Wednesday the real fun began. We kicked off the day with a program of animated shorts at the Drafthouse. For the most part, they were surprisingly depressing. Depressing doesn’t even begin to sum up the next feature, You’re Gonna Miss Me, a documentary on the life of troubled Austin musician Roky Erickson. You’ve seen the movie Crumb? Well, the Ericksons make the Crumb family look like the Cleavers. After this, it was time for a pick-me-up, so we headed over to meet some friends at Bar #7, Emo’s. The free entertainment consisted of very loud music, which is no surprise, since this was Emo’s and that’s what they do. I believe Shearwater is the band we heard the most from. Afterward we made a detour to swing by the Real World: Austin house, which is really inconspicuous. Surrounded by run-down warehouses, it’s the only freshly painted building on the block and has lots of “No Trespassing” signs, as well as big letters spelling out “AUSTIN” on the roof. There was some talk of urinating on the edifice, but cooler heads prevailed.

Thursday brought the South by Southeast neighborhood party, which is a recent but welcome addition to the traditional festivities. This is what you want to do if you have the money. You get some kegs, some BBQ, you have the Gourds playing music on your front lawn, and everyone’s invited. Good times! We followed up this event with a screening ofThe Devil and Daniel Johnston, a documentary on the life of troubled Austin musician Daniel Johnston. (Are you sensing a pattern here?) This was very well done and, since we’d already seen the Roky Erickson one, didn’t seem nearly as depressing. From there it was off to Auditorium Shores for more free musical entertainment. Which turned out to be…the Gourds again. This is the magic of SXSW. In the afternoon you’re playing in some guy’s yard, and in the evening you’re on the biggest outdoor stage in town.

Oh and the best part: free iPods! Well, this was deal: we’re walking down the street and a cowgirl representing Lincoln trucks presses a free mystery gift card into our sweaty palms. The idea is, you go up to the Lincoln booth, they scan the card and then give you a mystery gift. And the mystery gifts turned out to be iPod Shuffles, which are, I guess, the 120-song mini-version of the full-fledged iPod. I haven’t tried it yet and I’m still half-convinced this is some sort of scam, like it self-destructs after one use or something.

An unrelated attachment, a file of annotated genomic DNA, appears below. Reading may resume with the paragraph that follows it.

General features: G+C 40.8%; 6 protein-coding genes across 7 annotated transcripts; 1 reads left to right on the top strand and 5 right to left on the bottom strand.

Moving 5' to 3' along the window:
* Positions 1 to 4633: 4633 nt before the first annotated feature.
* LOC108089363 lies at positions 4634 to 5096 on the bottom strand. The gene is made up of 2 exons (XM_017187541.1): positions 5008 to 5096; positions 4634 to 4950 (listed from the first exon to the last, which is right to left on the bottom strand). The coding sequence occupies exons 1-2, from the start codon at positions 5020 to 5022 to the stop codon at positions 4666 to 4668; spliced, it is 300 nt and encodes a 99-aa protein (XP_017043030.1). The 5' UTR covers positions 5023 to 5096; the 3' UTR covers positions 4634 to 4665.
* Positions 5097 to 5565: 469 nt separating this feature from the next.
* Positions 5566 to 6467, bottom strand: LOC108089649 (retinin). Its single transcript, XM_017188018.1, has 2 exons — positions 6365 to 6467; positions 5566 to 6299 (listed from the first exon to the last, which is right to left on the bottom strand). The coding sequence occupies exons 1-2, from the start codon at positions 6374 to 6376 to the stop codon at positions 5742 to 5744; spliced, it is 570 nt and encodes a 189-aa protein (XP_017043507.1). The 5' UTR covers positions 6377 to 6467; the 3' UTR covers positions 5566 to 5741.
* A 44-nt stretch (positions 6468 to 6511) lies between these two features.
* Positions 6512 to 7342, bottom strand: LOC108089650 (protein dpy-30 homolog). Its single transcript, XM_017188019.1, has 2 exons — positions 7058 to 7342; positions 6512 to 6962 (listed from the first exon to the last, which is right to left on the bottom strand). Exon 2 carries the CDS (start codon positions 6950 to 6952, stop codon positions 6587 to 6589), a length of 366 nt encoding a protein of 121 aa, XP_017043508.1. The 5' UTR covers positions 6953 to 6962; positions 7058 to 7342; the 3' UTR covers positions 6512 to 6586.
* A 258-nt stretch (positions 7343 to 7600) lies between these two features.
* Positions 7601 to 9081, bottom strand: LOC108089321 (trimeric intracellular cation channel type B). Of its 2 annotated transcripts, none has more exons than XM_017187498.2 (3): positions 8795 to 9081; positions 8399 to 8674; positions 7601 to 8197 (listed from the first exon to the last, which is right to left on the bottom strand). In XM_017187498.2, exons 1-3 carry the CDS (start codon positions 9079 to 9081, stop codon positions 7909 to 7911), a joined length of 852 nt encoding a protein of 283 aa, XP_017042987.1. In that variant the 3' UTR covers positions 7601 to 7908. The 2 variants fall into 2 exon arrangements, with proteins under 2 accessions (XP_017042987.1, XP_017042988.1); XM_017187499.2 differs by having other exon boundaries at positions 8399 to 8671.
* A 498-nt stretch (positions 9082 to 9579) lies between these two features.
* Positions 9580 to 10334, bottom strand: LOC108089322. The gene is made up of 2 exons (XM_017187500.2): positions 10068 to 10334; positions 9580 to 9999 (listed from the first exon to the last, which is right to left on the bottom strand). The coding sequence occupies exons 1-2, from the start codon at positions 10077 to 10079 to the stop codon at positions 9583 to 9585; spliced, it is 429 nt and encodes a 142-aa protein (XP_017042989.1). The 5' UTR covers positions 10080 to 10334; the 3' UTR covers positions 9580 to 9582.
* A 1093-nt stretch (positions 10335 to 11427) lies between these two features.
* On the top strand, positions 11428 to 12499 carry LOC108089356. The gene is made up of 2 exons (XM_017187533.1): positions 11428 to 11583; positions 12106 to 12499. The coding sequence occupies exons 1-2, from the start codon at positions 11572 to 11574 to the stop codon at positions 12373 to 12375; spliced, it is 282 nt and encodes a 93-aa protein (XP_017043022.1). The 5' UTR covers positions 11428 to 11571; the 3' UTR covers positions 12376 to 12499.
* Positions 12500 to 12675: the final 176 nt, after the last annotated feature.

Anyway, it got a little chilly that evening, so we retreated to the safety of the Paramount theater for Reeker, a peculiar little indie horror movie with some genuinely disturbing moments that deteriorate into silliness and a bad twist ending.

Friday: Another gorgeous sunny day made for free music and beer. This time the setting was the Merge Records party at Poke-E-Jo’s BBQ joint. I’m tellin’ ya, they were shoving bottles of Red Stripe into your hand before you could even reach the counter. Until they ran out, and the long lines for keg beer began. But still, it’s hard to complain. If you get a chance to see the Rosebuds live, go for it. Their keyboardist is a genuine special effect.

Saturday: We capped off the film festival with Childstar, a Canadian comedy that had its moments (most of them involving Dave Foley). Then yet more outdoor music, this time at the Dog and Duck Pub. The Gripweeds and Amy Rigby (who did a couple of punk covers with her young daughter at the end of her mini-set) were the featured attractions. Things got drizzly, so we met up with some compadres and took shelter inside. Then it was off to a party in South Austin to cap off the week.

Sunday brought Mr. Osbloon’s flight back to the east, and a semi-comatose state for me that continues to this very minute. Ah, SXSW.

Monday, March 14, 2005

South by So Far

Not much to report yet as far as official SXSW happenings. The kickoff party on Friday night at Buffalo Billards (Bar #5, although I haven’t actually blogged about #4 yet) was highlighted by free beer and roller derby girls. The lone film I’ve seen so far was a fake Wes Anderson movie called Max and Grace. The out-of-town representative from the Ol’ Bait Shop arrived Saturday night. Sunday was rodeo day! Alas, we didn’t get to see the high-diving pig or the cowboy monkey, but the cattle-herding dogs were in fine form. I think I’m going to enter Maury in next year’s competition. This could be his calling.

Saturday, March 12, 2005

The Passion Recut

Friday, March 11, 2005

O blog. Poor neglected blog. I have no one to blame but myself. Well, SXSW, film portion, gets underway tonight, with music to follow next week. I'll try to make regular updates here. Really.

Friday, March 04, 2005

Two accessories for every well-dressed man:

The Jacket

The Pacifier

Thursday, March 03, 2005

Film Threat reviews Hick Flicks. Yeah, the reviewer's a friend of mine. What of it? Are you calling him a liar??! HUH??!!!

Wednesday, March 02, 2005

I'm swamped at the moment, but meanwhile, here's something to ponder: